The fact that there are three prominent followers of Jesus named “James” necessitated that there be some kind of identifying marker given to distinguish them.  One was called “James, the son of Alphaeus,” one was “James…the son of Zebedee,” and of course there is James, the brother of Jesus.  But he is called “James the less” in Mark 15:40.  (Note: some scholars believe it is speaking of James, the son of Alphaeus, but I believe the evidence better supports the brother of Jesus.  More on that Wednesday, though.)

The word “less” in that verse is the exact same word used to describe Zacchaeus in Luke 19:3—little in stature.

So Mark describes the brother of Jesus as “Little James” or “Short James.” (poor guy)

Did you know?

-Bradley S. Cobb

Lose a Tooth, Gain Your Freedom?!?

Did You Know?

In the Old Testament, God permitted the Israelites to purchase people as slaves (how and why this was done is a topic too large for this short article).  In the New Testament, God permitted slave-owners to retain their slaves.  However, God did give rules for how the master was supposed to treat his slave.  In the New Testament, masters were told to remember that they too had a Master in heaven (thus they were slaves to Jesus), and to treat their slaves accordingly (Colossians 4).

In the Old Testament, God gave instructions regarding the treatment of slaves, some of which are quite interesting.  If the slave was an Israelite, he had to be released—along with his family—at the year of Jubilee.  But did you know that in the Law of Moses, God states that if a master hit his slave, and caused that slave to lose his/her tooth, he had to release them from their slavery?  Exodus 21:27 says so.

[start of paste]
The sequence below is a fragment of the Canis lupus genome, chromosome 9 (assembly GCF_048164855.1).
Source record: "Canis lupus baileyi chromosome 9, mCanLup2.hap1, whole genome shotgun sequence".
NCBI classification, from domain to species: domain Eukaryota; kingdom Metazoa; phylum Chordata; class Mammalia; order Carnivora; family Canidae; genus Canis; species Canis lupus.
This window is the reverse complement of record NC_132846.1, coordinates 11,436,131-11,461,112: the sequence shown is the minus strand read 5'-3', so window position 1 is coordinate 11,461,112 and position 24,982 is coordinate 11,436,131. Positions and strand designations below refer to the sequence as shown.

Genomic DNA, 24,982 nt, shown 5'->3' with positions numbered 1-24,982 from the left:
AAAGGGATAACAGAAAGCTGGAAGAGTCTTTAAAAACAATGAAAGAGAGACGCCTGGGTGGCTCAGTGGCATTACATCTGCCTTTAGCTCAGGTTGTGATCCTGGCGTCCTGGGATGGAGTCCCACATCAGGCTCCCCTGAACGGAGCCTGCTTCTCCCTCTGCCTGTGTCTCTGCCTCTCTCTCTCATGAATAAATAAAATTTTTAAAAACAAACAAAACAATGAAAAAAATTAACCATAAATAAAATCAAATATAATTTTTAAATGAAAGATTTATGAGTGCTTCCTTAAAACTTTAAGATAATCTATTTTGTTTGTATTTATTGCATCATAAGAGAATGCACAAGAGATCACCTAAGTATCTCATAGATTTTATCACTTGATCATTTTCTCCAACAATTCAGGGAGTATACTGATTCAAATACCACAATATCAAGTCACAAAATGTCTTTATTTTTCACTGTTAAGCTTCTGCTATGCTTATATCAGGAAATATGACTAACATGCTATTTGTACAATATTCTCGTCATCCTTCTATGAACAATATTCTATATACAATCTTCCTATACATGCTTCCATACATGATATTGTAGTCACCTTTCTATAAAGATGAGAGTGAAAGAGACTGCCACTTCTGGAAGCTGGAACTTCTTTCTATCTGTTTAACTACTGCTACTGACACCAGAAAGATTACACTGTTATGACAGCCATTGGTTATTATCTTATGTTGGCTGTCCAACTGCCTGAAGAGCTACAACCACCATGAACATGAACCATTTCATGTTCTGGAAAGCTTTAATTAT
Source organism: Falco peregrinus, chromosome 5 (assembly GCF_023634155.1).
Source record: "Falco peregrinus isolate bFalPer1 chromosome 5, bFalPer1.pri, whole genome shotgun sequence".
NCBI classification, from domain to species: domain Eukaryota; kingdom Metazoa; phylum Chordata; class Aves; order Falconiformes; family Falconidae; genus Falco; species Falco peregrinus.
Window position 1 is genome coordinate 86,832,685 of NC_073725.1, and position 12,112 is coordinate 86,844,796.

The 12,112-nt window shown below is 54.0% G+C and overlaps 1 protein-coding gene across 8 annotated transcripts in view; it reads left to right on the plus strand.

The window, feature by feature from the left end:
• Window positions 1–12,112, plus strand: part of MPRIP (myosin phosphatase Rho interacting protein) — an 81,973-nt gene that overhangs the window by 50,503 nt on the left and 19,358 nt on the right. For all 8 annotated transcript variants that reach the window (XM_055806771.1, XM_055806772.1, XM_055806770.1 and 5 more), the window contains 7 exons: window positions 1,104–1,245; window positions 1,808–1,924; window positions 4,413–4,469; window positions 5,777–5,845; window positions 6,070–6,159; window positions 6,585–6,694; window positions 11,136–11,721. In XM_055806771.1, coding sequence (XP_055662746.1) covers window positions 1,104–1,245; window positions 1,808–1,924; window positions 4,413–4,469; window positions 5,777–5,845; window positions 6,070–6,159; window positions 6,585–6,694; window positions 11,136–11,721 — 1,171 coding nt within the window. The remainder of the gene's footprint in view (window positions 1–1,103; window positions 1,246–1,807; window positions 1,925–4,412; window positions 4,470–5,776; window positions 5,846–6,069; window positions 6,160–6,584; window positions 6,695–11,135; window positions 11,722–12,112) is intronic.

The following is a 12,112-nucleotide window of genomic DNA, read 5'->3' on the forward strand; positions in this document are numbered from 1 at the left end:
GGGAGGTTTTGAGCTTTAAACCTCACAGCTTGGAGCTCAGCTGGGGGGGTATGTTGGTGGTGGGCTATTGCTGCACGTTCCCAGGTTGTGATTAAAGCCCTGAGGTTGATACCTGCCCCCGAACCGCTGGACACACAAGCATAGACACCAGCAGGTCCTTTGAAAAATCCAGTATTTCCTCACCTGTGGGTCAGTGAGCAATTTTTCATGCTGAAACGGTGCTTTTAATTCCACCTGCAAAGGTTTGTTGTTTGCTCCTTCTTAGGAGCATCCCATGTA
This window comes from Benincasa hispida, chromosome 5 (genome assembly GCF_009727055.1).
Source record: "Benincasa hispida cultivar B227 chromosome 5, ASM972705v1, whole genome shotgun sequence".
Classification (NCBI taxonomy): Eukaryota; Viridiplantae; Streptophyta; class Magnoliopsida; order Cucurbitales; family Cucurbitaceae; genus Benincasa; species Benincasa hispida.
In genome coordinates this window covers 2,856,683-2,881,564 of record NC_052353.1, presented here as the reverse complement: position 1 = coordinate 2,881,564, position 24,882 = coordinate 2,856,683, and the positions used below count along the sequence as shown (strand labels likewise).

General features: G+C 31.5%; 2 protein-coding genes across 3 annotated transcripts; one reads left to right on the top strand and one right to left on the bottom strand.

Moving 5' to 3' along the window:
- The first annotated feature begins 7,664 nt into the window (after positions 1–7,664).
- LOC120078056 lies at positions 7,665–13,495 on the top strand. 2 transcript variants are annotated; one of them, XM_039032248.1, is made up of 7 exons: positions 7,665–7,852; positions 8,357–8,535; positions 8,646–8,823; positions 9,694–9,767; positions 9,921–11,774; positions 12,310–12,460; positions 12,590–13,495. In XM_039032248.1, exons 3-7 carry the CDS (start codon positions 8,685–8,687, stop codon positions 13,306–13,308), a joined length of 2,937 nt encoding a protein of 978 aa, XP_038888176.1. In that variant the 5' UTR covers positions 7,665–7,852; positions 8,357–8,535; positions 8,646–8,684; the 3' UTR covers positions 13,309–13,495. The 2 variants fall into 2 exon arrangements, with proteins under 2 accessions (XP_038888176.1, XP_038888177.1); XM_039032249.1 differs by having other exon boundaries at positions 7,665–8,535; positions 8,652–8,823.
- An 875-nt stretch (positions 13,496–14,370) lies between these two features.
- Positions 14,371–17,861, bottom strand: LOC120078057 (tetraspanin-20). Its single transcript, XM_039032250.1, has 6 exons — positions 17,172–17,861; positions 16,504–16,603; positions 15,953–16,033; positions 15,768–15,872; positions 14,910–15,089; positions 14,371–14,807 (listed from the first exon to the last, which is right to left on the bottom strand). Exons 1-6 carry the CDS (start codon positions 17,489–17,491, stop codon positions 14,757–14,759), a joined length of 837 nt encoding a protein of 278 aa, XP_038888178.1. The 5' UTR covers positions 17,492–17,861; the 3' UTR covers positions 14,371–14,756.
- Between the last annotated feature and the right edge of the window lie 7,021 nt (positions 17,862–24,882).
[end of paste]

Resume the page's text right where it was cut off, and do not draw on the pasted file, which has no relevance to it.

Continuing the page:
I don’t know about you, but if I was a slave to a cruel master, that might not be a bad tradeoff!

-Bradley S. Cobb

The Murder Plot That’s Usually Forgot

(NOTE: I have been asked to write short articles for the church bulletin at our new work.  Each one is a “Did You Know?” article, focusing on little-known facts in the Bible.  We will be posting those here each week–starting today–for your enjoyment.  Also, we are still in the process of house-hunting, and helping to improve the property at Jesse’s parents, which has limited how much posting I’ve been able to do here.  Thanks for sticking with us!)

Did You Know?

He was quite famous, a celebrity in Israel. The people flocked to see him, and because of him, many people believed. But the chief priests wanted him dead. Surely you know who we’re talking about, right?  Well, let me give you one last clue: a week before the cross, even Jesus came to see him!

The man is Lazarus.

In John 12:9-11, the Bible says that the Jews came not only to see Jesus, but to see Lazarus.  His resurrection from the dead was so impressive to them that many of them believed in Jesus as a result of seeing and talking to Lazarus.  Here was undeniable proof of the power of Jesus, and confirmation that He was sent by God with a mission—He could be the Messiah!

This was unacceptable to the chief priests, whose rejection of Jesus had already caused them to contemplate murdering Him (John 11:47-53).  But now they had Lazarus in their sights, ready and willing to put him to death as well.  Their mood certainly didn’t improve when the next day, Jesus enters the city and people spread the word about Lazarus’ resurrection from the dead at Jesus’ hand (John 12:16-17).

The murder plot to kill Lazarus is often lost among the many details of Jesus’ final week, but happen it did!  Did you know?

-Bradley S. Cobb